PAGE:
But what is it that makes us different and gives us this power to transform our world? Far from making us appear elitist to others, what makes us different and powerful is not what we have or do; it is nothing but the message and power of the Cross of Christ. Because Jesus Christ suffered and died for us while we were still sinners, because Jesus Christ rose from the dead to share with us His own divine life, because Jesus dwells in us now and has made us belong to God as His beloved child, our lives must be different because He thus empowers us to live for Him now and for no other, “Just so, your light must shine before others, that they may see your good deeds and glorify your heavenly Father.”

In today’s Second Reading, St. Paul writes to the Christians in Corinth to remind them of that basic truth: they are different now because of the Paschal mystery. The Corinthian believers are living just like their non-Christian counterparts in the affluent Corinth of the time. The Christians were practicing the same depraved sexual immorality as non-Christians, they were also divided into bitter warring factions even in their communal Eucharist, and they were also having lawsuits among believers.

St. Paul did not come to them with “sublimity of words or of wisdom” but he came in “weakness and fear and much trembling” so that their faith “might rest not on human wisdom but on the power of God.” It is not human wisdom but the gift of faith in the Crucified One that makes them unique and leads them to Christ, “For I resolved to know nothing while I was with you, except Jesus Christ and Him crucified.” Despite his weakness and lack of sublime words, God worked powerfully through St. Paul because he was not afraid to be different as one belonging to God, “He (God) who had set me apart before I was born, and had called me through His grace was pleased to reveal His Son to me.”(Gal 1:15-16)

My dear brothers and sisters in Christ, in the face of all the forces of darkness and evil in today’s world and in our Churches, families and communities, it is so easy to get sad, angry, discouraged or just become uncaring. We have been mixed inseparably with the world. Most of the time, we let the darkness in our world change us for the worse as if we are not the salt of the earth and light of the world with power to bring good out of darkness. Our world changes us because we are usually unwilling to be different. Nothing renders us more spiritually impotent than the desire to blend with the world, to be accepted and liked, to belong and to be just one of the crowd. If the good in us is going to triumph over evil in the world, we must then ask, “Am I ready and willing to be different from others because I belong to God? Am I ready to think, judge and act differently because the Cross of Jesus makes a difference in my life?”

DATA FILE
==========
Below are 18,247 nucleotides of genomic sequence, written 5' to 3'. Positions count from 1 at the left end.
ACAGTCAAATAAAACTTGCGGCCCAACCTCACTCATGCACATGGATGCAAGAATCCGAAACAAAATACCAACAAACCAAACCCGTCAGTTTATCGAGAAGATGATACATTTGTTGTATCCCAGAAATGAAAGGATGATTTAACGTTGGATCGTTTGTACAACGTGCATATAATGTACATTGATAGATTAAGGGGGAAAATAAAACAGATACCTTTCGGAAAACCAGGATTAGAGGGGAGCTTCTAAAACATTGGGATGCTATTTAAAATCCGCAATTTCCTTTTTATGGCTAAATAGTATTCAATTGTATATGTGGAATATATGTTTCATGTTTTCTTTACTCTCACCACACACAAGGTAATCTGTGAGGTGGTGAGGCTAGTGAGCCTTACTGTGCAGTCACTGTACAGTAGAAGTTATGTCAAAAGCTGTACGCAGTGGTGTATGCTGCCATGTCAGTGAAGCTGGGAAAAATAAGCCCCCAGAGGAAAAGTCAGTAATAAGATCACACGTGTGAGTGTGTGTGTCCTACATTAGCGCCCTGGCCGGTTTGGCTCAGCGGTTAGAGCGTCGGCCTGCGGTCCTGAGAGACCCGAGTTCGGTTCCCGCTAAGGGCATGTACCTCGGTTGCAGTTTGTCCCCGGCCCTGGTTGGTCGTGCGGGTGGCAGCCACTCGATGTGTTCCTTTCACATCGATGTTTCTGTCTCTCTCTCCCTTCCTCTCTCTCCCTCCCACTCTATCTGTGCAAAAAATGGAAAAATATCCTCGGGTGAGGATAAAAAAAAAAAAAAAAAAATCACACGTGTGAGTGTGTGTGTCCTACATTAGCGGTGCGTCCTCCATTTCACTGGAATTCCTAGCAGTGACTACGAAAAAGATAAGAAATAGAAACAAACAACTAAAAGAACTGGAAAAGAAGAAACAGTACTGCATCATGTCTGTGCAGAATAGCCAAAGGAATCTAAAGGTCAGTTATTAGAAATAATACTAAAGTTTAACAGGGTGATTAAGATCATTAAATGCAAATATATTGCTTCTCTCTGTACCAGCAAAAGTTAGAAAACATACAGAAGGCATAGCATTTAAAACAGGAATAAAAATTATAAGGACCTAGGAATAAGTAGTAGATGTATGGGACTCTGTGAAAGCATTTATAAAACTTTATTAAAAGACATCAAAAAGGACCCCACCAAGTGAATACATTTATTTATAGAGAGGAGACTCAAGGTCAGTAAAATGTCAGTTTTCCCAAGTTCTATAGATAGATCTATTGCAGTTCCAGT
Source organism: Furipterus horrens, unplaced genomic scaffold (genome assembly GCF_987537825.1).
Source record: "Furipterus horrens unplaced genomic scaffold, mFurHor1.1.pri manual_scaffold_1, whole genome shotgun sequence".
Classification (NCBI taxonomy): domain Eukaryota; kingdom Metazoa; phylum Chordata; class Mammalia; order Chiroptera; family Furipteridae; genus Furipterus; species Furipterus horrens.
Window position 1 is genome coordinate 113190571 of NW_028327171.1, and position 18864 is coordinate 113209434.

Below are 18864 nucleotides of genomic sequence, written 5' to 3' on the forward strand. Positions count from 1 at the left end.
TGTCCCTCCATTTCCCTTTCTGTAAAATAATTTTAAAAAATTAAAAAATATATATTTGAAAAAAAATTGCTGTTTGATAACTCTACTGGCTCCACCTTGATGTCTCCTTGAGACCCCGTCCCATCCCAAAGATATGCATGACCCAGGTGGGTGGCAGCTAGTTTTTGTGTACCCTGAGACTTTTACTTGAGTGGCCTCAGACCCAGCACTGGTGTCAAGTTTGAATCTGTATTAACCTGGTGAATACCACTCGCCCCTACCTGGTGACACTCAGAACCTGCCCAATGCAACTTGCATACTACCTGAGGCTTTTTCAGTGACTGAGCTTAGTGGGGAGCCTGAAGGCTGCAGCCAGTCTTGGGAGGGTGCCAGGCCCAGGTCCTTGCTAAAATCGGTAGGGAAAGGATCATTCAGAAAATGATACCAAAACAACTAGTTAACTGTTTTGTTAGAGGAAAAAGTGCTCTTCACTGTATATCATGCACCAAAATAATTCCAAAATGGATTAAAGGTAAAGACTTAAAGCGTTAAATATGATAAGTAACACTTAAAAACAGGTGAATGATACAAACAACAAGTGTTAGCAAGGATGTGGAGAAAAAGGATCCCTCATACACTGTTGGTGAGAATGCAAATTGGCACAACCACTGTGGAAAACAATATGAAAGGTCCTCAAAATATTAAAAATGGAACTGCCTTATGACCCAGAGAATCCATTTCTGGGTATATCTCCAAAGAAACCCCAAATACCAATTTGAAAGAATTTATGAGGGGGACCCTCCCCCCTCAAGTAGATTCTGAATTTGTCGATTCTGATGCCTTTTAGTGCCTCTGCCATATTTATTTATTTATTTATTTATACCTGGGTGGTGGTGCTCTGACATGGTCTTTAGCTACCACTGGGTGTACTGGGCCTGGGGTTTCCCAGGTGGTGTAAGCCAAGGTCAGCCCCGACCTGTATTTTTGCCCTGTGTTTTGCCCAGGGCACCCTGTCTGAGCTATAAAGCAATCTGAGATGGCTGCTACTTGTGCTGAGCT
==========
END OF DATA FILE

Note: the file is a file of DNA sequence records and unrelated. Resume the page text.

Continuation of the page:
We must never lose what makes us different and powerful i.e. the life of the risen One within us. We lose this life through unrepented mortal sin. He has giving us our saltiness and our light as well as the situations that demand the use of these gifts, “As long as I am in the world, I am the light of the world.”(Jn 9:5) We belong to Him now. Can we let Him use us by our generous response to His grace in a dark world? Can we let Him use us not for our selfish interests but for His own glory? Or are we going to let our fear of being different from others cripple His beautiful plan for us and our world?

This invitation to be different for the sake of transforming the world was offered to Mary at the Annunciation. She was not afraid to be radically different from all of humanity in an unprecedented and unrepeatable manner. She was not afraid to be the sinless Virgin Mother of God. Because of her willingness to be different from others for God’s greater glory, she became the means through which Jesus Christ has transformed us into God’s own children. May she help us to respond likewise and be the salt of the earth and the light of the world.

Our Eucharist is an encounter with Jesus and the powerful transforming grace that He won for us on Calvary. The cross of Christ has the power to transform all things, including us, our dark world and painful experiences, if and only if we are not afraid to be different from others for God’s own sake.

Glory to Jesus!!! Honor to Mary!!!